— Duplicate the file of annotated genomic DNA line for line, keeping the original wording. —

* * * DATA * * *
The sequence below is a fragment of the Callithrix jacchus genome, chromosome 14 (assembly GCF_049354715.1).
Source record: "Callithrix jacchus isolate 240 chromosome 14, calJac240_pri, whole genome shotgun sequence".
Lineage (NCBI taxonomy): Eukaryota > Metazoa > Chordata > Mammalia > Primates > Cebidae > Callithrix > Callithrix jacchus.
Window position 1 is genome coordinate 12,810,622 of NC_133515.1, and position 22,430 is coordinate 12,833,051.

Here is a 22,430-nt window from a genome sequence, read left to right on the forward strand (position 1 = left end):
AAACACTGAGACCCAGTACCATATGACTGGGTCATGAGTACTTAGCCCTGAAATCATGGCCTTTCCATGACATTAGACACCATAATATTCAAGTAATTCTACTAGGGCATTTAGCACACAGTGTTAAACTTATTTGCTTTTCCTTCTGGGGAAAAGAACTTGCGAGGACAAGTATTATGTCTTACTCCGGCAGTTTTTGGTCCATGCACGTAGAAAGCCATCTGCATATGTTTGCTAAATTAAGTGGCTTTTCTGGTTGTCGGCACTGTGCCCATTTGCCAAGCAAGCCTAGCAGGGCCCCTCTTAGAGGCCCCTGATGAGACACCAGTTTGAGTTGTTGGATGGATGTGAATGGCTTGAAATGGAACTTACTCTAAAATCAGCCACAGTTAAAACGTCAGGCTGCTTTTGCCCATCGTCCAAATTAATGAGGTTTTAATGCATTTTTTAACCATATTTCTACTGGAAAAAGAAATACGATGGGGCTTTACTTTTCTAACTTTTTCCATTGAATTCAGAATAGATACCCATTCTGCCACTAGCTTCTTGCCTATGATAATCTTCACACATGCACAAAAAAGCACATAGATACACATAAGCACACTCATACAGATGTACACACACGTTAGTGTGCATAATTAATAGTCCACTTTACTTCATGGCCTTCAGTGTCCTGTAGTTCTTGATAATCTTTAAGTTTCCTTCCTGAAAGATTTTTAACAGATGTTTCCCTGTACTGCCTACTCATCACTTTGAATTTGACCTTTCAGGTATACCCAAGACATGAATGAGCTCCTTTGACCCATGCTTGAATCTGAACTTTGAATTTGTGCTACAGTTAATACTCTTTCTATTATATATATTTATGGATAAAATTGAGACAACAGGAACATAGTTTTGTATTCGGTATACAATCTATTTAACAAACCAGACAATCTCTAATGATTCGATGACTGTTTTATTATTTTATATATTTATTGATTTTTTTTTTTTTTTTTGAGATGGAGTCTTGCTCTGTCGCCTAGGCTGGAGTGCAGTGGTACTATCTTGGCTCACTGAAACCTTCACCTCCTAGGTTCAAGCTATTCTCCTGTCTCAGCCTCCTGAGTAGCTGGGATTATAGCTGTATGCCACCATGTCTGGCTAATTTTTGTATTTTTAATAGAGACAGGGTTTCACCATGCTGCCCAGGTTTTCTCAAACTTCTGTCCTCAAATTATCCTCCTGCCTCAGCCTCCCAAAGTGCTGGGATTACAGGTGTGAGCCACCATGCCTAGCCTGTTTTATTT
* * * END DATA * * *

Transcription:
The sequence below is a fragment of the Callithrix jacchus genome, chromosome 14 (assembly GCF_049354715.1).
Source record: "Callithrix jacchus isolate 240 chromosome 14, calJac240_pri, whole genome shotgun sequence".
Lineage (NCBI taxonomy): Eukaryota > Metazoa > Chordata > Mammalia > Primates > Cebidae > Callithrix > Callithrix jacchus.
Window position 1 is genome coordinate 12,810,622 of NC_133515.1, and position 22,430 is coordinate 12,833,051.

Here is a 22,430-nt window from a genome sequence, read left to right on the forward strand (position 1 = left end):
AAACACTGAGACCCAGTACCATATGACTGGGTCATGAGTACTTAGCCCTGAAATCATGGCCTTTCCATGACATTAGACACCATAATATTCAAGTAATTCTACTAGGGCATTTAGCACACAGTGTTAAACTTATTTGCTTTTCCTTCTGGGGAAAAGAACTTGCGAGGACAAGTATTATGTCTTACTCCGGCAGTTTTTGGTCCATGCACGTAGAAAGCCATCTGCATATGTTTGCTAAATTAAGTGGCTTTTCTGGTTGTCGGCACTGTGCCCATTTGCCAAGCAAGCCTAGCAGGGCCCCTCTTAGAGGCCCCTGATGAGACACCAGTTTGAGTTGTTGGATGGATGTGAATGGCTTGAAATGGAACTTACTCTAAAATCAGCCACAGTTAAAACGTCAGGCTGCTTTTGCCCATCGTCCAAATTAATGAGGTTTTAATGCATTTTTTAACCATATTTCTACTGGAAAAAGAAATACGATGGGGCTTTACTTTTCTAACTTTTTCCATTGAATTCAGAATAGATACCCATTCTGCCACTAGCTTCTTGCCTATGATAATCTTCACACATGCACAAAAAAGCACATAGATACACATAAGCACACTCATACAGATGTACACACACGTTAGTGTGCATAATTAATAGTCCACTTTACTTCATGGCCTTCAGTGTCCTGTAGTTCTTGATAATCTTTAAGTTTCCTTCCTGAAAGATTTTTAACAGATGTTTCCCTGTACTGCCTACTCATCACTTTGAATTTGACCTTTCAGGTATACCCAAGACATGAATGAGCTCCTTTGACCCATGCTTGAATCTGAACTTTGAATTTGTGCTACAGTTAATACTCTTTCTATTATATATATTTATGGATAAAATTGAGACAACAGGAACATAGTTTTGTATTCGGTATACAATCTATTTAACAAACCAGACAATCTCTAATGATTCGATGACTGTTTTATTATTTTATATATTTATTGATTTTTTTTTTTTTTTTTGAGATGGAGTCTTGCTCTGTCGCCTAGGCTGGAGTGCAGTGGTACTATCTTGGCTCACTGAAACCTTCACCTCCTAGGTTCAAGCTATTCTCCTGTCTCAGCCTCCTGAGTAGCTGGGATTATAGCTGTATGCCACCATGTCTGGCTAATTTTTGTATTTTTAATAGAGACAGGGTTTCACCATGCTGCCCAGGTTTTCTCAAACTTCTGTCCTCAAATTATCCTCCTGCCTCAGCCTCCCAAAGTGCTGGGATTACAGGTGTGAGCCACCATGCCTAGCCTGTTTTATTT